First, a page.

It is hard to find much philosophical support for cultural nationalism these days. In the universities, political thinkers are queasy about nationalism, an unease they would trace back to the Holocaust and follow forward to Bosnia.

Cultural thinkers, meanwhile, reject attempts to define, let alone mould, national identity as paternalistic and exclusionary. This leaves the stewards of cultural institutions and regulations without much intellectual grounding for their mandate.

Meanwhile, the reach of the Internet and the efficiency of digital technology are softening national boundaries in culture and communications and may erase them outright as they become the sole highway and only vehicle for all media. The digital age will recognize few of our regulations as a flood of foreign content rapidly becomes an ocean.

These university philosophers and political thinkers are trying to kill nationalism. Nationalism is a part of our cultural heritage. This sickness has been fermenting now for almost 40 years with the whole "multicultural mosaic" created by the Trudeau government. The concept where all cultures are equal, and now it means all are equal except Canadian culture.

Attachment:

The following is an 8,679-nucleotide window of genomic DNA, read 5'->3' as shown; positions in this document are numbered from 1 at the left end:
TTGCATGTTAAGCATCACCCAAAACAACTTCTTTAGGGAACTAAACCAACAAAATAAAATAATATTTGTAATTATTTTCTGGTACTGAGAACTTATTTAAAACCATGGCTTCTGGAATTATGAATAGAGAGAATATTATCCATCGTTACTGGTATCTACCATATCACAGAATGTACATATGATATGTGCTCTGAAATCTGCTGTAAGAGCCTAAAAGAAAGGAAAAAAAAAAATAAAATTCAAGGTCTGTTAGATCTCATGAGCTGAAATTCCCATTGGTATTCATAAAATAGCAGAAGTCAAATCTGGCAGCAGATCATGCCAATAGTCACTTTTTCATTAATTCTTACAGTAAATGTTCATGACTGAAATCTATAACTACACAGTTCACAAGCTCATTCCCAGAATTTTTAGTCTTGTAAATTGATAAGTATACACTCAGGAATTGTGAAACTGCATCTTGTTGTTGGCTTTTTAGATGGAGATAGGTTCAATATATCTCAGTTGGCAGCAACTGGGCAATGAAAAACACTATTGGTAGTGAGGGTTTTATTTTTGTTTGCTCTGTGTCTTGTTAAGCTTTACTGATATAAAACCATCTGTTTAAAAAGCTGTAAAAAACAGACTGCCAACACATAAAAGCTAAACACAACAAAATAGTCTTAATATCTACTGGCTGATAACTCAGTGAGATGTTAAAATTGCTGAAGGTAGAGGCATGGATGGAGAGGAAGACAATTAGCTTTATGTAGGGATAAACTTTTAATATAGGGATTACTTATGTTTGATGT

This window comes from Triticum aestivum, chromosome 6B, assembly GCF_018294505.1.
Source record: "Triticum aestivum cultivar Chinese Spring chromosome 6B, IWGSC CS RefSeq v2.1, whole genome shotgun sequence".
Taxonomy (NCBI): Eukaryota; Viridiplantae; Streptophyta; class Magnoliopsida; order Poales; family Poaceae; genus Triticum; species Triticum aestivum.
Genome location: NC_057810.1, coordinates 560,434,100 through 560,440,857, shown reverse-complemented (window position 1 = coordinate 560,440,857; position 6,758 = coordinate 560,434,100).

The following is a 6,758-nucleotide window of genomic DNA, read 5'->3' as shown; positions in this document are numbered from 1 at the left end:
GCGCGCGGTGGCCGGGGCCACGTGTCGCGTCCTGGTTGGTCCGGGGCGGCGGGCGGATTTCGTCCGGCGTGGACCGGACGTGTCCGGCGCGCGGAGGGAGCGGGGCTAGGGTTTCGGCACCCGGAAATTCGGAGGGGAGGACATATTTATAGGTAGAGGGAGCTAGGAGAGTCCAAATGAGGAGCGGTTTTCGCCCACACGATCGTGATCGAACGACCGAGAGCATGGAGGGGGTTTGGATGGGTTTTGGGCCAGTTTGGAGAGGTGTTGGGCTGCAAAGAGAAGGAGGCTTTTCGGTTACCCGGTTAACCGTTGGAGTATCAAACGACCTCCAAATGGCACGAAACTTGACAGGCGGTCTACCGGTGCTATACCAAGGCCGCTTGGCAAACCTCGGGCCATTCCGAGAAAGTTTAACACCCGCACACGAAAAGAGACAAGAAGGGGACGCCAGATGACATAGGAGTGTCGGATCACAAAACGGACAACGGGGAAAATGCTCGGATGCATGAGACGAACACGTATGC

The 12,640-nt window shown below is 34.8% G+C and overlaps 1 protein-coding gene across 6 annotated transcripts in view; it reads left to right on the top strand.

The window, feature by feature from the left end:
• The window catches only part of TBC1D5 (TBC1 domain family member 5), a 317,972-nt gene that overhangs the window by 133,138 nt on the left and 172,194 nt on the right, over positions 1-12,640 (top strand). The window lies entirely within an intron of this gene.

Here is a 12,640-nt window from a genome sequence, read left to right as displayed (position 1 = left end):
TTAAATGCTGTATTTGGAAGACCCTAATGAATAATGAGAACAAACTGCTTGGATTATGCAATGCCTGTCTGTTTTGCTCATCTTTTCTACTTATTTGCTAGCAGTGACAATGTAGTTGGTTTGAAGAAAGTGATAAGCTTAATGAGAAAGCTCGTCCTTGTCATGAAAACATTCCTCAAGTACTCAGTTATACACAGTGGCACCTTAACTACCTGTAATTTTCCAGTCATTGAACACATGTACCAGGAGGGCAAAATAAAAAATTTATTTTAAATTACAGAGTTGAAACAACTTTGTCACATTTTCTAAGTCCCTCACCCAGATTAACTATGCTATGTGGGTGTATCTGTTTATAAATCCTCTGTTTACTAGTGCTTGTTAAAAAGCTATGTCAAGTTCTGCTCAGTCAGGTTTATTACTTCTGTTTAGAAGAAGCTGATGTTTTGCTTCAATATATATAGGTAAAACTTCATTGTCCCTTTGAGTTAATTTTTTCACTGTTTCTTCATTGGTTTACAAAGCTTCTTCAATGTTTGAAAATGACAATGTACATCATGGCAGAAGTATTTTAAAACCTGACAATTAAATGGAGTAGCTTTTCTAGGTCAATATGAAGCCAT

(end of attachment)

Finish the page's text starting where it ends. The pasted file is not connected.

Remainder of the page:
The Toronto Star is trying hard to defend the doddering institution of the CBC. Of course like draws to like, and left to left. The CBC at one time was a needed institution. No longer. More and more Canadian broadcasting companies are creating Canadian programs. Written here, filmed here, about here. Other Canadians are starting to become modern cultural icons and making their presence known. Here's a good example. How many have seen the t.v. show "FlashForward"? An American show on the ABC channel, unfortunately canceled now. It was based upon a novel by a Canadian writer. Hows that for culture? Anyway enough of this for the day, time to relax and not get my blood pressure up.